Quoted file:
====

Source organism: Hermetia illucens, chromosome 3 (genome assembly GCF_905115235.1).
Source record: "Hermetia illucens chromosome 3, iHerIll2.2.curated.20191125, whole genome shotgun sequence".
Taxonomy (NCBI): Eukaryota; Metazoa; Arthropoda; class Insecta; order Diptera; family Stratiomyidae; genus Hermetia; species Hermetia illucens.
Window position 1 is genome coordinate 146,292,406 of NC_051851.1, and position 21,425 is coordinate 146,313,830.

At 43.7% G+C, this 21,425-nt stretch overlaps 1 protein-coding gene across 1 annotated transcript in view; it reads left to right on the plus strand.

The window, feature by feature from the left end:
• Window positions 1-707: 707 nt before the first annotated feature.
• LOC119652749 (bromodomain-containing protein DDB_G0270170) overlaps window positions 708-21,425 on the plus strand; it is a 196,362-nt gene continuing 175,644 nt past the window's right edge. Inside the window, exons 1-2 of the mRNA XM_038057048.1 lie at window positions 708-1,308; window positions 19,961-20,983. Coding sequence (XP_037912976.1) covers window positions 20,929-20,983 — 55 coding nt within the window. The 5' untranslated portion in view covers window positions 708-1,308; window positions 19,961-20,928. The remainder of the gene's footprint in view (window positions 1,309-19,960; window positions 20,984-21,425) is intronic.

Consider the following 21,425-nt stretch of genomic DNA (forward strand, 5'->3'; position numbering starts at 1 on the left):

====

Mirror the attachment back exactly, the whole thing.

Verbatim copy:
Source organism: Hermetia illucens, chromosome 3 (genome assembly GCF_905115235.1).
Source record: "Hermetia illucens chromosome 3, iHerIll2.2.curated.20191125, whole genome shotgun sequence".
Taxonomy (NCBI): Eukaryota; Metazoa; Arthropoda; class Insecta; order Diptera; family Stratiomyidae; genus Hermetia; species Hermetia illucens.
Window position 1 is genome coordinate 146,292,406 of NC_051851.1, and position 21,425 is coordinate 146,313,830.

At 43.7% G+C, this 21,425-nt stretch overlaps 1 protein-coding gene across 1 annotated transcript in view; it reads left to right on the plus strand.

The window, feature by feature from the left end:
• Window positions 1-707: 707 nt before the first annotated feature.
• LOC119652749 (bromodomain-containing protein DDB_G0270170) overlaps window positions 708-21,425 on the plus strand; it is a 196,362-nt gene continuing 175,644 nt past the window's right edge. Inside the window, exons 1-2 of the mRNA XM_038057048.1 lie at window positions 708-1,308; window positions 19,961-20,983. Coding sequence (XP_037912976.1) covers window positions 20,929-20,983 — 55 coding nt within the window. The 5' untranslated portion in view covers window positions 708-1,308; window positions 19,961-20,928. The remainder of the gene's footprint in view (window positions 1,309-19,960; window positions 20,984-21,425) is intronic.

Consider the following 21,425-nt stretch of genomic DNA (forward strand, 5'->3'; position numbering starts at 1 on the left):